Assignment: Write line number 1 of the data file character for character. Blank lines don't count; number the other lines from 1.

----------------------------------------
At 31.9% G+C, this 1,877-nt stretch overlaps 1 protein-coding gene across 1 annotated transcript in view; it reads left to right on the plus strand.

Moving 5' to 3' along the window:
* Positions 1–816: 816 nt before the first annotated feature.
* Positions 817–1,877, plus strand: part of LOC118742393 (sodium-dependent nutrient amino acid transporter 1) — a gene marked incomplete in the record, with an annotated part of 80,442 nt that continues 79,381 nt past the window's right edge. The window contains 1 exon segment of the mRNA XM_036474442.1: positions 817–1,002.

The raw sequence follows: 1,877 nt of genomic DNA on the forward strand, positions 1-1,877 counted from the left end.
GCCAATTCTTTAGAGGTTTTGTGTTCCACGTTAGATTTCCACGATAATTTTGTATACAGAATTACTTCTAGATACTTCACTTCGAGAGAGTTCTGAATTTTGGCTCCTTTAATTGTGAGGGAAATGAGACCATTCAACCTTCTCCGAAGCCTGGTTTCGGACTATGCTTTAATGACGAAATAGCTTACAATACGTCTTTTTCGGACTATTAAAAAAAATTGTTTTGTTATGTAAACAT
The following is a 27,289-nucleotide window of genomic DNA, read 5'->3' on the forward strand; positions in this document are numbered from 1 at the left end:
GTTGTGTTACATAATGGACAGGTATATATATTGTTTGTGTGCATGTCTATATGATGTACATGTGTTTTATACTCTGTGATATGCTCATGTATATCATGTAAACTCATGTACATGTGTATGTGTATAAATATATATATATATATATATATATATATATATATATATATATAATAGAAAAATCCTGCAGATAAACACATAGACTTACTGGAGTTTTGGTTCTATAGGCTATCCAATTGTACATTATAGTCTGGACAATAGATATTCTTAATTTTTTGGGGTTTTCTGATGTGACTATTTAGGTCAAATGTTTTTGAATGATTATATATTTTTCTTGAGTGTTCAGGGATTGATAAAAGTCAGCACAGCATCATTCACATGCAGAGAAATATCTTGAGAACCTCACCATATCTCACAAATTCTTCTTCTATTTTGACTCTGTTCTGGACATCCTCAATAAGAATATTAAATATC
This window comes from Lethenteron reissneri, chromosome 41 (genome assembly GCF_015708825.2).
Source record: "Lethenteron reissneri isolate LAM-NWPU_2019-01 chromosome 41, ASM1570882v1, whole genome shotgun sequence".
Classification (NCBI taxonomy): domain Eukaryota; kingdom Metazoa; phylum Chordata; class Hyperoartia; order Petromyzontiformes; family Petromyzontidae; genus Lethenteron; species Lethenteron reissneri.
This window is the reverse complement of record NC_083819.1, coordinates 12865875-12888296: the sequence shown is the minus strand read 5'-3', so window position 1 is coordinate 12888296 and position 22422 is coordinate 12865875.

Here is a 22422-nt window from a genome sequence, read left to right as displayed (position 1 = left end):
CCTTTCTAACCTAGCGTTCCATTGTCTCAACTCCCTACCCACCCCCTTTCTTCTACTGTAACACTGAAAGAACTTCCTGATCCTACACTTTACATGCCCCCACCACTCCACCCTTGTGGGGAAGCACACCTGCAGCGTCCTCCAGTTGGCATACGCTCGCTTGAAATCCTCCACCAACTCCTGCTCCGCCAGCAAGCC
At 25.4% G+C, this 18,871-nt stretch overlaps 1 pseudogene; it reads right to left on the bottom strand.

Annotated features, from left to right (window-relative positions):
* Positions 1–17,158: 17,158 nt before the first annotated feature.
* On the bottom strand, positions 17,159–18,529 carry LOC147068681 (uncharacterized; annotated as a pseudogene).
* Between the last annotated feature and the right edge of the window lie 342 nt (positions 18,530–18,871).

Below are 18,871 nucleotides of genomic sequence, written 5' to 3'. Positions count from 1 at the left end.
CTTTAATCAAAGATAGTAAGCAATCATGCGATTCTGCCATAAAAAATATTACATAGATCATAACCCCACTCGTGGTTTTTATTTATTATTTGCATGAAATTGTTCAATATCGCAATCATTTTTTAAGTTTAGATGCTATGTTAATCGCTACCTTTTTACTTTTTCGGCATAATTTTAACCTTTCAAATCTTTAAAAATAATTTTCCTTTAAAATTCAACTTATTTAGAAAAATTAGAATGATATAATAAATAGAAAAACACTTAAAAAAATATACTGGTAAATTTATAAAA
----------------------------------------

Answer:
At 31.9% G+C, this 1,877-nt stretch overlaps 1 protein-coding gene across 1 annotated transcript in view; it reads left to right on the plus strand.